Awesome V12 Monster diesel engine Awake and Alive startup
Awesome V12 Monster diesel engine Awake and Alive startup The first V-type engine (a 2-cylinder vee twin) was built in 1889 by Daimler, to a design by Wilhelm Maybach. By 1903 V8 engines were being produced for motor boat racing by the Société Antoinette to designs by Léon Levavasseur, building on experience gained with in-line four-cylinder engines. In 1904, the Putney Motor Works completed a new V12 marine racing engine -- the first V12 engine produced for any purpose. Known as the 'Craig-Dörwald' engine after Putney's founding partners, the engine mounted pairs of L-head cylinders at a 90 degree included angle on an aluminium crankcase, using the same cylinder pairs that powered the company's standard 2-cylinder car. A single camshaft mounted in the central vee operated the valves directly. As in many marine engines, the camshaft could be slid longitudinally to engage a second set of cams, giving valve timing that reversed the engine's rotation to achieve astern propulsion. "Starting is by pumping a charge into each cylinder and switching on the trembler coils. A sliding camshaft gave direct reversing. The camshaft has fluted webs and main bearings in graduated thickness from the largest at the flywheel end." Displacing 1,119.9 cuin (18,352 cc) (bore and stroke of 4.875" x 5" (123.8 x 127 mm)), the engine weighed 950 pounds (430 kg) and developed 150 bhp (110 kW). Little is known of the engine's achievements in the 40-foot hull for which it was intended, while a scheme to use the engine to power heavy freight vehicles never came to fruition. One V12 Dörwald marine engine was found still running in a Hong Kong junk in the late-1960s. Two more V12s appeared in the 1909-10 motor boat racing season. The Lamb Boat & Engine Company of Clinton, Iowa built a 1,558.6 cuin (25,541 cc (5.25" x 6" (133.4 x 152.4 mm)) engine for the company's 32-foot Lamb IV. It weighed in at 2,114 pounds (959 kg). No weight is known for the massive 3,463.6 cuin (56,758 cc) (7" x 7.5" (177.8 x 190.5 mm)) F-head engine built by the Orleans Motor Company. Output is quoted as "nearly 400 bhp (300 kW)". By 1914, when Panhard built two 2,356.2 cuin (38,611 cc) (5" x 10" (127 x 254 mm)) engines with four-valve cylinder heads the V12 was well established in motor boat racing. In automobiles, V12 engines have not been common due to their complexity and cost. They are used almost exclusively in expensive sports and luxury cars because of their power, smoother operation and distinctive sound. ▬▬▬▬▬▬▬▬▬▬▬▬▬▬▬▬▬▬▬▬▬▬▬▬▬ ▬▬ ★ MORE INTERESTING VIDEOS: http://www.youtube.com/watch?v=yrbwGmtZ8pM&list=UUYH8swcp71EHt-88lkaMDTQ ★ SUBSCRIBE: http://goo.gl/GynuUU ★ Follow my Twitter: https://twitter.com/GeorgeDominik1 ★ Thanks For Watching ★ ★ Post comment , share and tell us what u think ★ ▬▬▬▬▬▬▬▬▬▬▬▬▬▬▬▬▬▬▬▬▬▬▬▬▬ ▬▬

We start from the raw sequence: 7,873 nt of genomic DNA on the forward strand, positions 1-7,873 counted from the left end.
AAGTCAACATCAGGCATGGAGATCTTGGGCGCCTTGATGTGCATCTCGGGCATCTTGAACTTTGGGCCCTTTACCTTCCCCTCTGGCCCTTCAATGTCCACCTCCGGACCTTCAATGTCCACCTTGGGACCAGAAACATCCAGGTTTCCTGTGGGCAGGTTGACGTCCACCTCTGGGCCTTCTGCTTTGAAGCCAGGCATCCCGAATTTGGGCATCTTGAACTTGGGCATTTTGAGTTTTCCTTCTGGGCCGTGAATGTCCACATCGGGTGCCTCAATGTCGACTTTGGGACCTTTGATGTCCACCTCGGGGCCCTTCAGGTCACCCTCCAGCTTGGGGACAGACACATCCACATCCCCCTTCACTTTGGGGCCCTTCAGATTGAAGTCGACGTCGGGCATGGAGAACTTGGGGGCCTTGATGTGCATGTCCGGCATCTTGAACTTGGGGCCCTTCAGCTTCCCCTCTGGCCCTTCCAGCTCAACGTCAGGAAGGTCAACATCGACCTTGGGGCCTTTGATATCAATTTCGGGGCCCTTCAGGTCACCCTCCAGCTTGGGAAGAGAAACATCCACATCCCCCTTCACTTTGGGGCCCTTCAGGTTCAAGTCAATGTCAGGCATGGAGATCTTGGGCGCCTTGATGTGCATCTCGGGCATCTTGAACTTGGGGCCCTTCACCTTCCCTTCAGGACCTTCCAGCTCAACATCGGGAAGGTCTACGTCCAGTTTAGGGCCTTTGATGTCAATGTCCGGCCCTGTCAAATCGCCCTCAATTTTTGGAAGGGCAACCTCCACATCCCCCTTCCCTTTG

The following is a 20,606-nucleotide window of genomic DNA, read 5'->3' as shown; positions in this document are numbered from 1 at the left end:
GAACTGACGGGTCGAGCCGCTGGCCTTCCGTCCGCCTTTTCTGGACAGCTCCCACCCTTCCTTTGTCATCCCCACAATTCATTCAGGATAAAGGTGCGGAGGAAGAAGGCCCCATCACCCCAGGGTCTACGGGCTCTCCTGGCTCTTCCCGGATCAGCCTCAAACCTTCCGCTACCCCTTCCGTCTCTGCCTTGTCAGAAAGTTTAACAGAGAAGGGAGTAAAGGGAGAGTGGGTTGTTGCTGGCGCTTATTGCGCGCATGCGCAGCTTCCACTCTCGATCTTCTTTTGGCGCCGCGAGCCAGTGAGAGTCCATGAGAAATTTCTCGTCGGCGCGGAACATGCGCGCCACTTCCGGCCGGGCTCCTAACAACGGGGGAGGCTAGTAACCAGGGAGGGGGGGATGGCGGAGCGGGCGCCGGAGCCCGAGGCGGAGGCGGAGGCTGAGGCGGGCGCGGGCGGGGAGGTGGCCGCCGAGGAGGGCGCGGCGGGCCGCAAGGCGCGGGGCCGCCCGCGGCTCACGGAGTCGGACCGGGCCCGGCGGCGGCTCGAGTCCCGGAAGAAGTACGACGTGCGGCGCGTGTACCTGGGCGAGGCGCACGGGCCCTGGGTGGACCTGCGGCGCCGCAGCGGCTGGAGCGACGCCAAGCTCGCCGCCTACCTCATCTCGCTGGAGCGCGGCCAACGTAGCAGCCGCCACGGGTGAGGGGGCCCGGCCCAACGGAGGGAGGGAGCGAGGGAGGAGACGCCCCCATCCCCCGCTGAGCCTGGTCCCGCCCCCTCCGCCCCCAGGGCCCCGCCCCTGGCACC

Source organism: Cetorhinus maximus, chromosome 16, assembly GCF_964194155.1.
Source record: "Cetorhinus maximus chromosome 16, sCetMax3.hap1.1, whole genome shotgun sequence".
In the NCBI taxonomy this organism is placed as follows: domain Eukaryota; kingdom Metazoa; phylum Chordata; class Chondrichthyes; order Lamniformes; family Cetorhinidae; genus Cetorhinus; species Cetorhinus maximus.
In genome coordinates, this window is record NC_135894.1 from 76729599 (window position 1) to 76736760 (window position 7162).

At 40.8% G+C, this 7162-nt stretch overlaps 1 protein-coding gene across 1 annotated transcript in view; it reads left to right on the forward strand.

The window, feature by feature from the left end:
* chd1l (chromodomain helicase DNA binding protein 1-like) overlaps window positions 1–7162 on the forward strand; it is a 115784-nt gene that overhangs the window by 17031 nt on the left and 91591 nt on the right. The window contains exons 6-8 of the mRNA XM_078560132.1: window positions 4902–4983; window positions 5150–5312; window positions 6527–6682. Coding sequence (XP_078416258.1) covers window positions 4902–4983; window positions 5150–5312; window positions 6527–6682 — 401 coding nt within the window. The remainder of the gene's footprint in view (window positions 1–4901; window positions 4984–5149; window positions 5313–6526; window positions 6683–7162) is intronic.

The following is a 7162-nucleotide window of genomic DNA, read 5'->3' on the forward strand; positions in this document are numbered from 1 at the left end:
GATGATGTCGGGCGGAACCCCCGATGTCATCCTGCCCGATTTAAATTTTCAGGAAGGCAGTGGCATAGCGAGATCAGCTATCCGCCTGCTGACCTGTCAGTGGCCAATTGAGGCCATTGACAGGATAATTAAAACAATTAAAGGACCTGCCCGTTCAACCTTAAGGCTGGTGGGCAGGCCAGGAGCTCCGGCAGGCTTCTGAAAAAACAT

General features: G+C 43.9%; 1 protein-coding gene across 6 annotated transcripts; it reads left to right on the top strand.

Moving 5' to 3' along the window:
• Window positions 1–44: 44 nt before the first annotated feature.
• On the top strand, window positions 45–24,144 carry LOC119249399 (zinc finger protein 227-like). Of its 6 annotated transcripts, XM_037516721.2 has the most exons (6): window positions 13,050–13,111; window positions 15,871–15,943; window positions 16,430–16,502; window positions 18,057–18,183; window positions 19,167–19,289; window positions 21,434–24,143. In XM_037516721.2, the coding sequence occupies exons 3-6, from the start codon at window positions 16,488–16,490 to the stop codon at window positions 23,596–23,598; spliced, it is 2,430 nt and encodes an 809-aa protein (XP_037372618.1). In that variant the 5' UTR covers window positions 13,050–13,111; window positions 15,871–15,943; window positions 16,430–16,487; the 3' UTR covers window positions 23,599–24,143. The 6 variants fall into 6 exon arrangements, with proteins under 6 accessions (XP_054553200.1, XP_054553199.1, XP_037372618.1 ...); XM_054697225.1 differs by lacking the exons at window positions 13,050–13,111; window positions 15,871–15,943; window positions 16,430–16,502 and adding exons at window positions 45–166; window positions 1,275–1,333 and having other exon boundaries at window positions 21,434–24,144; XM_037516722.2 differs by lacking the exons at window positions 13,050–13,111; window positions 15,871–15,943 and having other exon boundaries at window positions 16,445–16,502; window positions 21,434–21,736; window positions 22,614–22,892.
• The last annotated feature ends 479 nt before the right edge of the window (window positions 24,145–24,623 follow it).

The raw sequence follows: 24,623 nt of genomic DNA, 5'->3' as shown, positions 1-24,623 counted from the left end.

Cummins Powered Turbo Diesel Dually Chevy C30 Pickup Truck
This may not be a rat rod, but it's one bad*ss build. Powered by a Cummins Diesel, bagged and sporting some crazy custom 24" wheels, this Chevy C30 pickup truck turned some heads at the 2015 Redneck Rumble Spring Edition. Hopefully the owner will see this and give us a few more details. Thanks again to Both Barrels for putting on this great show: http://www.bothbarrelspromotions.com/ Check out more videos from this event and others on my channel: https://www.youtube.com/channel/UCJpCjd7xOfAb4OPnxGjyWrg
1980 Chevy C-60 Pickup walk around Detroit Diesel
custom made chevy C-60 pickup truck. 4-53T Detroit diesel. fires up nice on a cold march day.
Detroit diesel re power build 64 Chevy PU
Some photos and video of my 1964 Chevy 4x4 re power. Its a military 353 Detroit Diesel Higher HP then the stock 353. Dual oil pumps for extreme grades. 24volt start 12 volt running. 28 to 30 mpg. More videos to come. Im still needing to finish putting the raditor inlet and out lets to match the motor. But It works just fine now.